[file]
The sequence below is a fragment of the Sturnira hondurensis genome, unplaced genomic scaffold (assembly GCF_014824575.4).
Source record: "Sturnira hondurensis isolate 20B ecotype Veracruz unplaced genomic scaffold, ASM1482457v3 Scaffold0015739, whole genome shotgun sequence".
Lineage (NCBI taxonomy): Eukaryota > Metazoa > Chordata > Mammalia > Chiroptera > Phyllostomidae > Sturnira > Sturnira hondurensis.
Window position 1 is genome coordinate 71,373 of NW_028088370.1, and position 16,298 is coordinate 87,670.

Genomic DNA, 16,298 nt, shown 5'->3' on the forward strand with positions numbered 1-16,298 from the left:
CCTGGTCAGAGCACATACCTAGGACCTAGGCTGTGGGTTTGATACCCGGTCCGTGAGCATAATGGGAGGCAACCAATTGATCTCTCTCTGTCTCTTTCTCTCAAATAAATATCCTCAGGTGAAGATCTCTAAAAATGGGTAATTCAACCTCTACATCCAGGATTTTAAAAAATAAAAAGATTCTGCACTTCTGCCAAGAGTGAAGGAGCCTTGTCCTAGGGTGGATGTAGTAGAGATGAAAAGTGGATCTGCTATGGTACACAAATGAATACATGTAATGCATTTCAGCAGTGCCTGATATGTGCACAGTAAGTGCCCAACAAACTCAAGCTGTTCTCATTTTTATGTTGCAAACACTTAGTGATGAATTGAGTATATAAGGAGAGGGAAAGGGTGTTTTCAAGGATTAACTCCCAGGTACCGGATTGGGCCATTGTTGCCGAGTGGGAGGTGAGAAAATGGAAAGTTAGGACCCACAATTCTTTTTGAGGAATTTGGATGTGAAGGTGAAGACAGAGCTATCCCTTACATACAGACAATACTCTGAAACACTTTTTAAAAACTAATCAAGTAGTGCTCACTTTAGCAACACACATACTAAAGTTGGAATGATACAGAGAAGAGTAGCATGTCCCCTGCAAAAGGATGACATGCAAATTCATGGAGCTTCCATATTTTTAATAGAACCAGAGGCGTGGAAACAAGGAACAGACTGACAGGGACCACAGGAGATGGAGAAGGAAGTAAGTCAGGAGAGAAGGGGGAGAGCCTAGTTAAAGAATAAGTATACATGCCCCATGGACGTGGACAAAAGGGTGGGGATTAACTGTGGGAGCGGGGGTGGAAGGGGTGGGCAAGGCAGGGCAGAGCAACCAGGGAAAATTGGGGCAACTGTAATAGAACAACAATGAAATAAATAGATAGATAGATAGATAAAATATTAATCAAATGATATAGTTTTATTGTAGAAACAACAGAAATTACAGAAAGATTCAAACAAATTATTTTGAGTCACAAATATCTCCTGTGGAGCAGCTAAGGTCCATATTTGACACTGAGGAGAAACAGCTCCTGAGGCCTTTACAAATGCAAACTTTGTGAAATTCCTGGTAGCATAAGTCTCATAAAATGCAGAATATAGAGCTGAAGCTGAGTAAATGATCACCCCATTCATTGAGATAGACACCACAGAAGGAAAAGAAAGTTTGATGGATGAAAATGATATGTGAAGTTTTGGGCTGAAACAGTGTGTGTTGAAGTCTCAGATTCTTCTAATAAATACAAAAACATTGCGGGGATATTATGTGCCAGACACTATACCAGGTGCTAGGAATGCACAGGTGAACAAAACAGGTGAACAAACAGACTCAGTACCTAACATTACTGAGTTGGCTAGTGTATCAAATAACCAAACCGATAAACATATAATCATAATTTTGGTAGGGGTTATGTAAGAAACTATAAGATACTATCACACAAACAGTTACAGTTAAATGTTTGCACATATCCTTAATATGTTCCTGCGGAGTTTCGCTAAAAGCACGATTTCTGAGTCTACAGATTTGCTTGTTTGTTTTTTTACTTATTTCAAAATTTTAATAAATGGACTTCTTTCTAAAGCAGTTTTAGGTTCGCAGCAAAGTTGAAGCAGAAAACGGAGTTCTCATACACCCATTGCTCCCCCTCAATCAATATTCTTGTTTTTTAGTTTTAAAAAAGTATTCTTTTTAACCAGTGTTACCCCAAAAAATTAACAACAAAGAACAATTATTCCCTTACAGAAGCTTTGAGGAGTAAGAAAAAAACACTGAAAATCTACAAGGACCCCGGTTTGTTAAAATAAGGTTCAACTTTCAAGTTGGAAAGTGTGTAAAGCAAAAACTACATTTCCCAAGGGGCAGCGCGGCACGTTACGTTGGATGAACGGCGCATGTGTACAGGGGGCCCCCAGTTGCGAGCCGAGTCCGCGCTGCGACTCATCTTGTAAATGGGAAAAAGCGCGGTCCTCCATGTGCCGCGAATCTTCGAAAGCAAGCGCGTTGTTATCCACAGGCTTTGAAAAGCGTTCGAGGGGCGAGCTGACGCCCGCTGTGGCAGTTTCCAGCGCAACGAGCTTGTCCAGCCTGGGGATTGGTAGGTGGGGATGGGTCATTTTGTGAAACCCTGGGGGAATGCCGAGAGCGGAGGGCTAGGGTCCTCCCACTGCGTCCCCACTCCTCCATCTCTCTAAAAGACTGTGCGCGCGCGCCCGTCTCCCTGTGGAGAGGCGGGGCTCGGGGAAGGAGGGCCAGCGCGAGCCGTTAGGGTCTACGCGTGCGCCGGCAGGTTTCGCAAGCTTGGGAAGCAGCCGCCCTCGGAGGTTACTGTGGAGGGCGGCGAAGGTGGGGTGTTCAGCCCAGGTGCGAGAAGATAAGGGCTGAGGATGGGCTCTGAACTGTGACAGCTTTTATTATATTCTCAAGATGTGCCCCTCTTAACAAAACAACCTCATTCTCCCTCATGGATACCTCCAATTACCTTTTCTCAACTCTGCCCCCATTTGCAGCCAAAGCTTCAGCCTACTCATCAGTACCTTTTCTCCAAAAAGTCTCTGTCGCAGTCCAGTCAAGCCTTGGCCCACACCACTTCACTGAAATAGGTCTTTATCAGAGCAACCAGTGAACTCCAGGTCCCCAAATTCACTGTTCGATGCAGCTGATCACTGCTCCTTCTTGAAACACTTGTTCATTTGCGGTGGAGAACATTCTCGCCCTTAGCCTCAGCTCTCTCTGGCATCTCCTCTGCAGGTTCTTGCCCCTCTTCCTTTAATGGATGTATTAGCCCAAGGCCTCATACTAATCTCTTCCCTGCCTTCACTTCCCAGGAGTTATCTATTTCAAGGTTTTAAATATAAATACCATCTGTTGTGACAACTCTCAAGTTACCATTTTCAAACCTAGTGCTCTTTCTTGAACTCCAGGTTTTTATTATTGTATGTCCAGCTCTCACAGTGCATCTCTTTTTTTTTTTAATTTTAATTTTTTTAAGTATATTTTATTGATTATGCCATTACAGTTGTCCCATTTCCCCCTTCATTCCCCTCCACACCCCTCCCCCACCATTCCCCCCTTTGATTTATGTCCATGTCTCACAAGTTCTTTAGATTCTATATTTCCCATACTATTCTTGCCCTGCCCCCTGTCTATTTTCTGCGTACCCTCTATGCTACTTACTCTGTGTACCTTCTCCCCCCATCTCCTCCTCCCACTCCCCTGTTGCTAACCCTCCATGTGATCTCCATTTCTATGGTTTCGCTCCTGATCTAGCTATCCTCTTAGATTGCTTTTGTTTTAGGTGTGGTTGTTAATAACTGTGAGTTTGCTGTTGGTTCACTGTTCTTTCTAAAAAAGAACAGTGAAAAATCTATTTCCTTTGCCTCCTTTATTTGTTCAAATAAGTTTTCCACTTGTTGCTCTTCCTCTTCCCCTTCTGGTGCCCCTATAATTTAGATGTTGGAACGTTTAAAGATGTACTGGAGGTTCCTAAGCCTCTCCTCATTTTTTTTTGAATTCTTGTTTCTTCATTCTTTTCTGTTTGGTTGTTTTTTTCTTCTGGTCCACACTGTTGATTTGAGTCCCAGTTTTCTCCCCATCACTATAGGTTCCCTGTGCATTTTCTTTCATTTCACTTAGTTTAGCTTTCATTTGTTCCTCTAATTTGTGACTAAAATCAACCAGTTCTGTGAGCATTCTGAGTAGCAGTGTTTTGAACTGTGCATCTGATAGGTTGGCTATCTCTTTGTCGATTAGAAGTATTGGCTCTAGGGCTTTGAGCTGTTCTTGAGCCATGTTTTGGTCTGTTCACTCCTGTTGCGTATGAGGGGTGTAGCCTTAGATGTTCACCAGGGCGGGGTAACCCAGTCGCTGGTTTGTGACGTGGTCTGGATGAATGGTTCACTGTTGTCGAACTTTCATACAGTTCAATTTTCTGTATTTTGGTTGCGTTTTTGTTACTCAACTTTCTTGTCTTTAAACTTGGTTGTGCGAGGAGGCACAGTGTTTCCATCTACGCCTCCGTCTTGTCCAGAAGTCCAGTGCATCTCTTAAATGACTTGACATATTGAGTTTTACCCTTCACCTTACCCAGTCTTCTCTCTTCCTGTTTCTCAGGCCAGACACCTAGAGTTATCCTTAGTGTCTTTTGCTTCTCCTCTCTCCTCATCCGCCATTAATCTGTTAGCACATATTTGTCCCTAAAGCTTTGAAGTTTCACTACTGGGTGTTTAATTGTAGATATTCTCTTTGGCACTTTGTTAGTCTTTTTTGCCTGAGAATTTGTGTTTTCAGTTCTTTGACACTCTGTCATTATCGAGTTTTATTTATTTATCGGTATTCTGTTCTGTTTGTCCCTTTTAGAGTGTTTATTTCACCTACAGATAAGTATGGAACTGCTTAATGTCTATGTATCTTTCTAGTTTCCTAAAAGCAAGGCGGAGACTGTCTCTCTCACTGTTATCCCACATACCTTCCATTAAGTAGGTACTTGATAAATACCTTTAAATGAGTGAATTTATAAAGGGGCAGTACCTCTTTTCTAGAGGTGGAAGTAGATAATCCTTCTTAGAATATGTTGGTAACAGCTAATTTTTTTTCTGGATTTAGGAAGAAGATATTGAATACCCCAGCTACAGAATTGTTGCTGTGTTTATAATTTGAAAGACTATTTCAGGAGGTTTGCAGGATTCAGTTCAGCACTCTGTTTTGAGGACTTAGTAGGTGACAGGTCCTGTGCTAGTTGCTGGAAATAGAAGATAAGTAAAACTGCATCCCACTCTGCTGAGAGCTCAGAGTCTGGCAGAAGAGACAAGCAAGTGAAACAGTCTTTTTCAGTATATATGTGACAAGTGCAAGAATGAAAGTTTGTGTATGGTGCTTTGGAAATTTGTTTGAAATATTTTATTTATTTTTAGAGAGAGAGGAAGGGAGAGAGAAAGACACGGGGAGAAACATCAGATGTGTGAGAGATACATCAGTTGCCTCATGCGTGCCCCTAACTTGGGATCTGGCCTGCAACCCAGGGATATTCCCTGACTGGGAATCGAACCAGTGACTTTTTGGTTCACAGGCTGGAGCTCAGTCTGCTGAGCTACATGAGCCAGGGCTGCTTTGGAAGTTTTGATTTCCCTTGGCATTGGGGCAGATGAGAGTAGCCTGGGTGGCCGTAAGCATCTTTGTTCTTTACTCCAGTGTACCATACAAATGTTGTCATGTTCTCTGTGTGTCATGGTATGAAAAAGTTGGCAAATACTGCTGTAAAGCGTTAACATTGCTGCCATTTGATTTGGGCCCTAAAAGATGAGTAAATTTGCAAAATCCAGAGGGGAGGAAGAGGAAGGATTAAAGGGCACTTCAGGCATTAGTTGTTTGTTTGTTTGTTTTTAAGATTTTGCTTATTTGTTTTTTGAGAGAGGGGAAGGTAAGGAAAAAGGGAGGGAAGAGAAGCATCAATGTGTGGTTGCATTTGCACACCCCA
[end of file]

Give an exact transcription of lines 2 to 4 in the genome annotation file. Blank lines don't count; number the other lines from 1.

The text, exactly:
Source record: "Sturnira hondurensis isolate 20B ecotype Veracruz unplaced genomic scaffold, ASM1482457v3 Scaffold0015739, whole genome shotgun sequence".
Lineage (NCBI taxonomy): Eukaryota > Metazoa > Chordata > Mammalia > Chiroptera > Phyllostomidae > Sturnira > Sturnira hondurensis.
Window position 1 is genome coordinate 71,373 of NW_028088370.1, and position 16,298 is coordinate 87,670.